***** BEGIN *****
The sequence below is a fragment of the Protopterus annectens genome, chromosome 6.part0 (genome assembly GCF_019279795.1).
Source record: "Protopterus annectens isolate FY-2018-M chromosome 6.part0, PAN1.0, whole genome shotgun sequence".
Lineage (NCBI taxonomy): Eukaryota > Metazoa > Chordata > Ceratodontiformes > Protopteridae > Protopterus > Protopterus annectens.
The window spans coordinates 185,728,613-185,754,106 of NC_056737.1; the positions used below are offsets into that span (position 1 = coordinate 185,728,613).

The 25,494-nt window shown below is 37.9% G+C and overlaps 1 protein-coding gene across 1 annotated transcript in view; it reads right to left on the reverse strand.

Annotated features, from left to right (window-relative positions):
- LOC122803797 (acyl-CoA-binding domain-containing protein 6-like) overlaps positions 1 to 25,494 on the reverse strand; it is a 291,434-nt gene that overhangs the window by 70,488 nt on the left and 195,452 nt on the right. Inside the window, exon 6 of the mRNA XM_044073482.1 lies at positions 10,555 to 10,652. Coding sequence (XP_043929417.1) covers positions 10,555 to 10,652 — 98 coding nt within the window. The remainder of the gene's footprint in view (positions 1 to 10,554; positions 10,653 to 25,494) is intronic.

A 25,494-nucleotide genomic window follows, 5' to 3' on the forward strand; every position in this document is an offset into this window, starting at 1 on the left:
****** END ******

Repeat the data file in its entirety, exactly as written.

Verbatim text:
The sequence below is a fragment of the Protopterus annectens genome, chromosome 6.part0 (genome assembly GCF_019279795.1).
Source record: "Protopterus annectens isolate FY-2018-M chromosome 6.part0, PAN1.0, whole genome shotgun sequence".
Lineage (NCBI taxonomy): Eukaryota > Metazoa > Chordata > Ceratodontiformes > Protopteridae > Protopterus > Protopterus annectens.
The window spans coordinates 185,728,613-185,754,106 of NC_056737.1; the positions used below are offsets into that span (position 1 = coordinate 185,728,613).

The 25,494-nt window shown below is 37.9% G+C and overlaps 1 protein-coding gene across 1 annotated transcript in view; it reads right to left on the reverse strand.

Annotated features, from left to right (window-relative positions):
- LOC122803797 (acyl-CoA-binding domain-containing protein 6-like) overlaps positions 1 to 25,494 on the reverse strand; it is a 291,434-nt gene that overhangs the window by 70,488 nt on the left and 195,452 nt on the right. Inside the window, exon 6 of the mRNA XM_044073482.1 lies at positions 10,555 to 10,652. Coding sequence (XP_043929417.1) covers positions 10,555 to 10,652 — 98 coding nt within the window. The remainder of the gene's footprint in view (positions 1 to 10,554; positions 10,653 to 25,494) is intronic.

A 25,494-nucleotide genomic window follows, 5' to 3' on the forward strand; every position in this document is an offset into this window, starting at 1 on the left: